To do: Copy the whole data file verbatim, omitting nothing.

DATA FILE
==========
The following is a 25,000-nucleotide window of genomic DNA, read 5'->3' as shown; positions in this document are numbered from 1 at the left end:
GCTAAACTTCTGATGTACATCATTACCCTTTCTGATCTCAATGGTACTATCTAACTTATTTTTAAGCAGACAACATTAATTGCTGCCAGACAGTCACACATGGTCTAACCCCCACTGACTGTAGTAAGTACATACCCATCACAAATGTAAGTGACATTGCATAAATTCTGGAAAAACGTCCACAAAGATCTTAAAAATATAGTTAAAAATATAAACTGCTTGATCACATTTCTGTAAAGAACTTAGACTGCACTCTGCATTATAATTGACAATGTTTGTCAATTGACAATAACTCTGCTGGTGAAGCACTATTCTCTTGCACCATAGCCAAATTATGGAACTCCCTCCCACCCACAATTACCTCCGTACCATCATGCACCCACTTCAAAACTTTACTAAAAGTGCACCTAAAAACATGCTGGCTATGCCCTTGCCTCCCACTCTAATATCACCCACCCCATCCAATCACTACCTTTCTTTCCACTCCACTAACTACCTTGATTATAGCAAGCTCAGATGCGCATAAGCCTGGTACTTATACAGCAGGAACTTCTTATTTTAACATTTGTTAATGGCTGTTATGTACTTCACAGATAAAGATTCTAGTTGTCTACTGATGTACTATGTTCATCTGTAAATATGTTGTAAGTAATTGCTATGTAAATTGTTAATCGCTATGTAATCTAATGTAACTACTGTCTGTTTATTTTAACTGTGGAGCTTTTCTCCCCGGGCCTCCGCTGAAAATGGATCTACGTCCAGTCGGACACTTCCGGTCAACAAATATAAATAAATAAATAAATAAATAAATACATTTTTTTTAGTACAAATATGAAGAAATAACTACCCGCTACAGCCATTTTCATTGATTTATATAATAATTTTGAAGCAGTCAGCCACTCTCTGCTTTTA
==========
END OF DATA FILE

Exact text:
The following is a 25,000-nucleotide window of genomic DNA, read 5'->3' as shown; positions in this document are numbered from 1 at the left end:
GCTAAACTTCTGATGTACATCATTACCCTTTCTGATCTCAATGGTACTATCTAACTTATTTTTAAGCAGACAACATTAATTGCTGCCAGACAGTCACACATGGTCTAACCCCCACTGACTGTAGTAAGTACATACCCATCACAAATGTAAGTGACATTGCATAAATTCTGGAAAAACGTCCACAAAGATCTTAAAAATATAGTTAAAAATATAAACTGCTTGATCACATTTCTGTAAAGAACTTAGACTGCACTCTGCATTATAATTGACAATGTTTGTCAATTGACAATAACTCTGCTGGTGAAGCACTATTCTCTTGCACCATAGCCAAATTATGGAACTCCCTCCCACCCACAATTACCTCCGTACCATCATGCACCCACTTCAAAACTTTACTAAAAGTGCACCTAAAAACATGCTGGCTATGCCCTTGCCTCCCACTCTAATATCACCCACCCCATCCAATCACTACCTTTCTTTCCACTCCACTAACTACCTTGATTATAGCAAGCTCAGATGCGCATAAGCCTGGTACTTATACAGCAGGAACTTCTTATTTTAACATTTGTTAATGGCTGTTATGTACTTCACAGATAAAGATTCTAGTTGTCTACTGATGTACTATGTTCATCTGTAAATATGTTGTAAGTAATTGCTATGTAAATTGTTAATCGCTATGTAATCTAATGTAACTACTGTCTGTTTATTTTAACTGTGGAGCTTTTCTCCCCGGGCCTCCGCTGAAAATGGATCTACGTCCAGTCGGACACTTCCGGTCAACAAATATAAATAAATAAATAAATAAATAAATACATTTTTTTTAGTACAAATATGAAGAAATAACTACCCGCTACAGCCATTTTCATTGATTTATATAATAATTTTGAAGCAGTCAGCCACTCTCTGCTTTTA